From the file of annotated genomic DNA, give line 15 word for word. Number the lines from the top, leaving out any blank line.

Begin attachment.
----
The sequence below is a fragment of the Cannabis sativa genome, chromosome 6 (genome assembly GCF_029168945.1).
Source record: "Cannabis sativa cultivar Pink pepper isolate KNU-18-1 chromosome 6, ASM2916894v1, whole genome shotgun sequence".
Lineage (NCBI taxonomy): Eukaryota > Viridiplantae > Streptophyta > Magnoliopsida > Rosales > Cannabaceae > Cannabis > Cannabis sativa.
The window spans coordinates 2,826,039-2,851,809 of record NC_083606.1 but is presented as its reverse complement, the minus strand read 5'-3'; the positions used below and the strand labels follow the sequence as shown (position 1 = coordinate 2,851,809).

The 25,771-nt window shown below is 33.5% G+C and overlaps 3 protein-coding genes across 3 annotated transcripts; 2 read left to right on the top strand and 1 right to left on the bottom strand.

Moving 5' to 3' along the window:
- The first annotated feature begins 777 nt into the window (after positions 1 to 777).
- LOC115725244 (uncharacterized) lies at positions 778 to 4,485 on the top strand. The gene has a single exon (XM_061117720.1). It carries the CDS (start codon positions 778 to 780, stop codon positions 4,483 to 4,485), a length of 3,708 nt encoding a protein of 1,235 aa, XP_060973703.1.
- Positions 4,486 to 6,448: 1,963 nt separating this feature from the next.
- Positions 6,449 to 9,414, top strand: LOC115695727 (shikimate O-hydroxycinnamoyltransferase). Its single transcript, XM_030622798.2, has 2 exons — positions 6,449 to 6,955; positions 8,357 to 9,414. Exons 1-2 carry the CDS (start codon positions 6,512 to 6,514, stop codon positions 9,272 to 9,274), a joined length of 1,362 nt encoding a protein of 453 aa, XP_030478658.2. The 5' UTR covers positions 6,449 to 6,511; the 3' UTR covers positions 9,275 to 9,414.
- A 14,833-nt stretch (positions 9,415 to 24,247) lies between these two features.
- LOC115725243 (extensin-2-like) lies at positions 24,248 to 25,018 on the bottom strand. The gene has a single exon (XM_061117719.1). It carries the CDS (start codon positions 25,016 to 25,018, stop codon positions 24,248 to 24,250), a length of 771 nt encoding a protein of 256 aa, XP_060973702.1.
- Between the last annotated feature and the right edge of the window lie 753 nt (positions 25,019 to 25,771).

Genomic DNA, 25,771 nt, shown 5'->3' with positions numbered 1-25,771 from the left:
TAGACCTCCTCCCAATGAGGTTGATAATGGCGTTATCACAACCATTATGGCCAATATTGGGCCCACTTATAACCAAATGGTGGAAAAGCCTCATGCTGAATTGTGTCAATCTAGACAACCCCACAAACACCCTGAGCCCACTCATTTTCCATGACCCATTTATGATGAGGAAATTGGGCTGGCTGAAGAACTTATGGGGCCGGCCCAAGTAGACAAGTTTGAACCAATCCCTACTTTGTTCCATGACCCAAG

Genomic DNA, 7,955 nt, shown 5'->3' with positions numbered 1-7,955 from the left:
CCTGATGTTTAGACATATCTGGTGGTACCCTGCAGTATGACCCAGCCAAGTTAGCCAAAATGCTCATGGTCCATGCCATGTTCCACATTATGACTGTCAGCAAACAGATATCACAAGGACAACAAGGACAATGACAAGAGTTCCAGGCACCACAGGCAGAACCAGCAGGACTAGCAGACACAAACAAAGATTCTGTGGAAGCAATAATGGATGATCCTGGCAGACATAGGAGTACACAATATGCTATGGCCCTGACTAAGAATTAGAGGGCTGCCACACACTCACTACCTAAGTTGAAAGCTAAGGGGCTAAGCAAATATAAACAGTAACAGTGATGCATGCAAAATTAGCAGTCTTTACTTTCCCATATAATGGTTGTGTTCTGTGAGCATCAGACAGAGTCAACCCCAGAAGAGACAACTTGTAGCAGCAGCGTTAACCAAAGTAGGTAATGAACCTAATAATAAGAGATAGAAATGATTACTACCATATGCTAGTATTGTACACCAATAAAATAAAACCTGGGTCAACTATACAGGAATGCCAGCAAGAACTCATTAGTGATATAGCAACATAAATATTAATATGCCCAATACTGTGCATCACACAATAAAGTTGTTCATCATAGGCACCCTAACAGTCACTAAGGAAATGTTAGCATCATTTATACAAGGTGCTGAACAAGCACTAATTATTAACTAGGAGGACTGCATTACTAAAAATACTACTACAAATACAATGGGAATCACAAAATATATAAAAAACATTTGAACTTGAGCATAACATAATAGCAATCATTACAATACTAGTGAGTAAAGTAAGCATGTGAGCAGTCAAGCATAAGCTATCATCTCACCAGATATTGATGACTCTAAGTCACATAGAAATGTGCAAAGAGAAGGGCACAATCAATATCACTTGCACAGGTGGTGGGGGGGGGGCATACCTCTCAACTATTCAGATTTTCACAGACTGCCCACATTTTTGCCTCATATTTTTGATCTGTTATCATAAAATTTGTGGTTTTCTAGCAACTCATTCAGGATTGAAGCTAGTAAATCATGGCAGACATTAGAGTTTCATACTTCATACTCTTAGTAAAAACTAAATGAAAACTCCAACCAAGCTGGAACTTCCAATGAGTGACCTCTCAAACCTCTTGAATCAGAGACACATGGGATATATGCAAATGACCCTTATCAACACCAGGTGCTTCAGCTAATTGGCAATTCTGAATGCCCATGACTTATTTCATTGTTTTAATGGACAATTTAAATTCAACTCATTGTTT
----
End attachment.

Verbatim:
TAGACCTCCTCCCAATGAGGTTGATAATGGCGTTATCACAACCATTATGGCCAATATTGGGCCCACTTATAACCAAATGGTGGAAAAGCCTCATGCTGAATTGTGTCAATCTAGACAACCCCACAAACACCCTGAGCCCACTCATTTTCCATGACCCATTTATGATGAGGAAATTGGGCTGGCTGAAGAACTTATGGGGCCGGCCCAAGTAGACAAGTTTGAACCAATCCCTACTTTGTTCCATGACCCAAG